Charleston shooter stands alone


Alleged Charleston shooter to be own attorney at trial

By Emily Espinoza, Campus Life Editor

Charleston church shooter, Dylann Roof, to represent himself throughout death penalty trial. (Photo from

Many of us are unfortunately aware of the tragic Charleston, South Carolina shooting which occurred June 17, 2016 at Emanuel African Methodist Episcopal Church. For those who might not be informed on this particular event, Dylann Roof shot and killed nine African-American parishioners almost a year ago in South Carolina. The accused church shooter, Dylann Storm Roof, will be representing himself in a death penalty trial as his own attorney this past Monday, Dec. 5. This decision on Dylann’s part has quickly become a very controversial topic, as numerous lawyers as well as Judge Richard Gergel, the federal judge hearing his case, have deemed this move “strategically unwise,” in the words of Judge Gergel.
Roof’s decision to represent himself in court is not the first of its kind; others have also served as their own attorneys in high-risk situations such as this. Although, those defendants who acted as their own counsel did not have much success at all; possibly part of the reason so many advise against it now. Eric Muller, a law professor at the University of North Carolina, Chapel Hill, spoke on this matter stating, “A layperson typically knows none of these crucial things and is therefore in a terrible position to protect himself.”
One similar situation deals with Colin Ferguson, 1993 Long Island Rail Road shooter, who was sentenced to 315 years and eight months to life in prison as a speculated outcome of his poor representation of himself. Dylann Roof’s three previously court-appointed attorneys filed a motion to discharge from their positions at Roof’s request, even after the idea received criticism from federal judge Gergel, who eventually granted the motion. The former lead counsel for the defendant, David Bruck, has extensive experience in defending death penalty cases and could have offered a great deal of assistance to Roof as his lawyer, and Roof was informed of this.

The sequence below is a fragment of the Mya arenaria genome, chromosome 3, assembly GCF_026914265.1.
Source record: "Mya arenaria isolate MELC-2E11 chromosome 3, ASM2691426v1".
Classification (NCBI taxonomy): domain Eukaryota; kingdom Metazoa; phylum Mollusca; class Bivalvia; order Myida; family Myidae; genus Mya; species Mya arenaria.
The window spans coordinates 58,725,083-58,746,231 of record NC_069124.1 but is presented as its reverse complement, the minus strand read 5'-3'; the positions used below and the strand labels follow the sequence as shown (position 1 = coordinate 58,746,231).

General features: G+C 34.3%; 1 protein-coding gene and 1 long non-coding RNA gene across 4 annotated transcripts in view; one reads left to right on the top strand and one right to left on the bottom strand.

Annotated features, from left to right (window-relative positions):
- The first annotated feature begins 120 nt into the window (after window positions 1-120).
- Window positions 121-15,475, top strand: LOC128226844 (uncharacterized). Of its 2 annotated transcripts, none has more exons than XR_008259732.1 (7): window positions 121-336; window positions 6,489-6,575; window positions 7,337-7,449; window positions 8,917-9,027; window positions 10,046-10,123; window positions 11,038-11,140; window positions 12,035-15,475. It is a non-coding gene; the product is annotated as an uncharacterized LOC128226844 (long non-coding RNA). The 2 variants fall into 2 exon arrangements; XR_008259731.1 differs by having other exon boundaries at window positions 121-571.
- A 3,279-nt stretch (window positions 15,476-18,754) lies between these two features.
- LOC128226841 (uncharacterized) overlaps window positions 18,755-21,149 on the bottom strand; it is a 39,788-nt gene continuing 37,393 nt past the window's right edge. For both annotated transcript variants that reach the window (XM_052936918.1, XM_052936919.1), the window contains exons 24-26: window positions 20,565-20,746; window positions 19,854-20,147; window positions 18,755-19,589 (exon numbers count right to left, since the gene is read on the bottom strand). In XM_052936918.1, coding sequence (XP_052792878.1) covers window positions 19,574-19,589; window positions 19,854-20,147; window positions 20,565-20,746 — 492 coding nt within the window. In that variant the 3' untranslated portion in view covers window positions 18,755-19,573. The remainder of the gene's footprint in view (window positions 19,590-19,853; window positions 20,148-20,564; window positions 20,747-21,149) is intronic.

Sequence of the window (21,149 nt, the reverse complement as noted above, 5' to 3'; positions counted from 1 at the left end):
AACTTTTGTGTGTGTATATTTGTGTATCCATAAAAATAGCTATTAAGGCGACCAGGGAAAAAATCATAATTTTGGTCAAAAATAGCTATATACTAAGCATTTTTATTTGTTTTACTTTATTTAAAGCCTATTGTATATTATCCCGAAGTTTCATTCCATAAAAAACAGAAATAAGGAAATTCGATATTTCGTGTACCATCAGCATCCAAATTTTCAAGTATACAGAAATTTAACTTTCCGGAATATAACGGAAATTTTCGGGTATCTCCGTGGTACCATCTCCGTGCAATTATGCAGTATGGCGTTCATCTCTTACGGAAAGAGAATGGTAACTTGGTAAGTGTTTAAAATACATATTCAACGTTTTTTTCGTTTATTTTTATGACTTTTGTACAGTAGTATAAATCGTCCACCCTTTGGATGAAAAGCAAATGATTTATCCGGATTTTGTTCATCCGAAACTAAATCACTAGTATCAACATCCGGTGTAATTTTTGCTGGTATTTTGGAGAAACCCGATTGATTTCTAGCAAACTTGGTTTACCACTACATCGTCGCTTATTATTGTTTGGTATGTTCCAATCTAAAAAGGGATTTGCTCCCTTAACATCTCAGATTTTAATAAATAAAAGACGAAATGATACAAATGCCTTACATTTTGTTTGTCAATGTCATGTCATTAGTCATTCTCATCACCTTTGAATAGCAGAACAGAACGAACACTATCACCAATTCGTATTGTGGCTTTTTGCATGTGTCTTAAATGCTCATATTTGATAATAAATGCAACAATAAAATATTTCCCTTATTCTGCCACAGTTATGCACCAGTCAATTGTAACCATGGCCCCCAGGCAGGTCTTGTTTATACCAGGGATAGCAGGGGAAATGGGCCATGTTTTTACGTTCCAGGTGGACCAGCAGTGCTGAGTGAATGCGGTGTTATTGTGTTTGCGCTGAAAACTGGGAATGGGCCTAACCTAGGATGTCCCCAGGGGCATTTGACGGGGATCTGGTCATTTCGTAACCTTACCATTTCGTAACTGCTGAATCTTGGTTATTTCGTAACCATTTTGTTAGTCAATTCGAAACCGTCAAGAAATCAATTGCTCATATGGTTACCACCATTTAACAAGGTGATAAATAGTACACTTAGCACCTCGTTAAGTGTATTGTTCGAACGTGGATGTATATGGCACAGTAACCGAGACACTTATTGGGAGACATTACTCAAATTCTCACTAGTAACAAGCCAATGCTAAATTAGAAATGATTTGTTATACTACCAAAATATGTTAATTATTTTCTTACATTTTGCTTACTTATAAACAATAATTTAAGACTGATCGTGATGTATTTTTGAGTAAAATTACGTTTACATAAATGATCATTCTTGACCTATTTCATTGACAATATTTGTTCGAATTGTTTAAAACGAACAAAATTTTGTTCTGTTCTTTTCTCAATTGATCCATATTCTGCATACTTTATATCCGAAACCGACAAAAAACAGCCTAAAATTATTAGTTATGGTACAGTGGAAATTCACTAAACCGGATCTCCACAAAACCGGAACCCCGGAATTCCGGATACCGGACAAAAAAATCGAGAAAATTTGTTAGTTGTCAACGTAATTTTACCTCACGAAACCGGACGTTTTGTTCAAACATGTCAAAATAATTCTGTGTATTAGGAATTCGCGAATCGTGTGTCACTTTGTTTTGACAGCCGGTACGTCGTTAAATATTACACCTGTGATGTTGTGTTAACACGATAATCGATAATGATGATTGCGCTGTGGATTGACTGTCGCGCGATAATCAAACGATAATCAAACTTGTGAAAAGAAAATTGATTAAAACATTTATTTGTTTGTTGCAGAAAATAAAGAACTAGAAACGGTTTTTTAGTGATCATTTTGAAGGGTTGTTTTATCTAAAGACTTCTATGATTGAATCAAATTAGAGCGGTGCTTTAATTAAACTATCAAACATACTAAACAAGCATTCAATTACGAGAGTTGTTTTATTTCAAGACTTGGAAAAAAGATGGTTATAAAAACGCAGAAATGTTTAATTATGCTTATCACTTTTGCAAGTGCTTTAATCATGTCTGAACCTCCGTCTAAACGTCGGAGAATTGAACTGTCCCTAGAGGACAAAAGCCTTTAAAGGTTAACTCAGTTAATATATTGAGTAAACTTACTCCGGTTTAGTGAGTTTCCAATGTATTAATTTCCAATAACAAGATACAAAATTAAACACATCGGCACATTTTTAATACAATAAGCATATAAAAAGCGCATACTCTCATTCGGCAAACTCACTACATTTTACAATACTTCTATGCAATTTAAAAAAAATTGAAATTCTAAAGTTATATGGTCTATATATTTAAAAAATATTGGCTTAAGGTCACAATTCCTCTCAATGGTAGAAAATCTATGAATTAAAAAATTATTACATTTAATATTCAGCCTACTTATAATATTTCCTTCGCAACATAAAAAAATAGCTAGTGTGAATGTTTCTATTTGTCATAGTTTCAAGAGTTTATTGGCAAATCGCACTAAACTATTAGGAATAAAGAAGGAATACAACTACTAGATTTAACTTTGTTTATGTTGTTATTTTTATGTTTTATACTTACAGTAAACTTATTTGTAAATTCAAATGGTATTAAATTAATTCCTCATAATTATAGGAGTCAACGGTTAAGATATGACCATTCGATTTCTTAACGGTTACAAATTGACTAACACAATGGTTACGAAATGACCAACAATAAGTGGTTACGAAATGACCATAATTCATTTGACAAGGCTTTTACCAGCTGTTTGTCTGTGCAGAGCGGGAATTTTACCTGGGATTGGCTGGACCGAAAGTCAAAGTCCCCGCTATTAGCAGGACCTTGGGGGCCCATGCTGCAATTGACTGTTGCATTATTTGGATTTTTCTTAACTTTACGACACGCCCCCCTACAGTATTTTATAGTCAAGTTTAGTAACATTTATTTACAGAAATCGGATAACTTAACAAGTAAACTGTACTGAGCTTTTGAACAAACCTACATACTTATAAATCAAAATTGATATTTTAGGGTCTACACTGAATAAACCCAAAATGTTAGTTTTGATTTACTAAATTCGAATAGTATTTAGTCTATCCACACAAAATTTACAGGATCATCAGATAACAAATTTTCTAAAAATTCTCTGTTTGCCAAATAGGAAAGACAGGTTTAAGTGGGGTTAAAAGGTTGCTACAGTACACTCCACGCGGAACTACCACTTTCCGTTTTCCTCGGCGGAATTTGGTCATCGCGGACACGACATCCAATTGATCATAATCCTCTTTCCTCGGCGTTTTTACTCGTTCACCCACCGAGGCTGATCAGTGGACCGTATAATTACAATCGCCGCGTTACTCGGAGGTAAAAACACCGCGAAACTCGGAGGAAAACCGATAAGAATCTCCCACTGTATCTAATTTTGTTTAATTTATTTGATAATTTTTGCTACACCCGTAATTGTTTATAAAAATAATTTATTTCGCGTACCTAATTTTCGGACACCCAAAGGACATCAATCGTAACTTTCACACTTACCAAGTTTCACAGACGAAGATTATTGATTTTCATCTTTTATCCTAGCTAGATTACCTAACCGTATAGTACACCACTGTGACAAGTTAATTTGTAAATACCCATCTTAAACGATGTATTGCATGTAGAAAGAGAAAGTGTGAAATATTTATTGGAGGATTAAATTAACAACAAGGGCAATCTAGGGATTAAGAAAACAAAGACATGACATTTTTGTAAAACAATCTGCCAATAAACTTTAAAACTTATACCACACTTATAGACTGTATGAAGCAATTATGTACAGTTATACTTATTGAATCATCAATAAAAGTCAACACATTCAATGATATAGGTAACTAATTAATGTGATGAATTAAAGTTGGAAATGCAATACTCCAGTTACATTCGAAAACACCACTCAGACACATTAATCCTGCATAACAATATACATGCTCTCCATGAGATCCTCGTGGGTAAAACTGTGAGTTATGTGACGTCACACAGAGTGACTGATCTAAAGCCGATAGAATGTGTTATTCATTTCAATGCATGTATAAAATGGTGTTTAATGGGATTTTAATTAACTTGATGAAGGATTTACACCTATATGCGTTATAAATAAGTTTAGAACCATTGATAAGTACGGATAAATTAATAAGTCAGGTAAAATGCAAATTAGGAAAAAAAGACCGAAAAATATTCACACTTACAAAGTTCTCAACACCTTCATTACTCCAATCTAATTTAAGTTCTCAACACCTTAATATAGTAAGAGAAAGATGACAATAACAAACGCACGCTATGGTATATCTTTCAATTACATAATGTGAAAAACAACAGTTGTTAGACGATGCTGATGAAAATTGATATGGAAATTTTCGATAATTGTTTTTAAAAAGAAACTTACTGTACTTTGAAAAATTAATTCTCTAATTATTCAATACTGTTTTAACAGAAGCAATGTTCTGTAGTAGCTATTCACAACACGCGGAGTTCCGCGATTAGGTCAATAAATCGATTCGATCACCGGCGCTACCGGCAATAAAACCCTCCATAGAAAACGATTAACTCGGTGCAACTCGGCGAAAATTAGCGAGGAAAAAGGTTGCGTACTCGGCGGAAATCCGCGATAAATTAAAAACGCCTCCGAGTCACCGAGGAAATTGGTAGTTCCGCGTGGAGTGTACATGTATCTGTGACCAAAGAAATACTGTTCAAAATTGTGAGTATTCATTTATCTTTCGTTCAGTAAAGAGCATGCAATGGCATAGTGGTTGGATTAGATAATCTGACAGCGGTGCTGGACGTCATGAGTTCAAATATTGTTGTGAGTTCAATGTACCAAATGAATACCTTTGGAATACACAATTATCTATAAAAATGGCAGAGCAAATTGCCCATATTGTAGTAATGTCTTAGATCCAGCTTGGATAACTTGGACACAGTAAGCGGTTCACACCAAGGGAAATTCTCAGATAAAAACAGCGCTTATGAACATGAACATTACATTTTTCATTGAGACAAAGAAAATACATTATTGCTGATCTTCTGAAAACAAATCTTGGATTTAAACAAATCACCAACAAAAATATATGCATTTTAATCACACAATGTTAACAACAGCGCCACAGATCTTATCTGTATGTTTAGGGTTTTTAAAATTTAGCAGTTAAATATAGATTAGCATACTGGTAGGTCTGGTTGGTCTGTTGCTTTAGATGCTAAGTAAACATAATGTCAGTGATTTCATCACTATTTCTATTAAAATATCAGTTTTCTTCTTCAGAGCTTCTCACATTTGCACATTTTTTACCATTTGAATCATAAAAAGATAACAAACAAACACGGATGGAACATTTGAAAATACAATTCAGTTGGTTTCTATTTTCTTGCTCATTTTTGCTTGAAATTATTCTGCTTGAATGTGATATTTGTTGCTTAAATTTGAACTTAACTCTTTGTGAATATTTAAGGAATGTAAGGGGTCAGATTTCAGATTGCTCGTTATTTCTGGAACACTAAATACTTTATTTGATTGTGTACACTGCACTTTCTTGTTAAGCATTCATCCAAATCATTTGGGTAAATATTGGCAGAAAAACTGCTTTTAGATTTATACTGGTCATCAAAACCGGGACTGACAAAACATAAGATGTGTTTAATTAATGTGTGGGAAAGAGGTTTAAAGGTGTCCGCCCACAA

“I think it is wise for you to be represented by counsel and to get the benefit of that experience,” said Gergel, “you know I think that. You and I have talked about it.” But he continues on with the risky decision of representing himself.
Although a federal judge has declared Dylann Roof as having the capacity to represent himself and competent to stand trial after a last-minute psychiatric evaluation, there are a few concerns that have been expressed in regards to the upcoming cross examinations of his surviving victims. One can only imagine the possible traumatization of being interrogated at the stand by your alleged attacker. But, the trial judge has been informed to use prudence when facilitating the trial.
Granted that many issues arise upon the ruling of Dylann Roof becoming his own attorney, the prosecution must continue. As of now, Roof is still to attend his scheduled death penalty hearing on Dec. 5. A variety of panelists have been selected as jurors as well as struck for cause so far as we roll closer to decision day with the final goal of 70 prospective panelists in mind.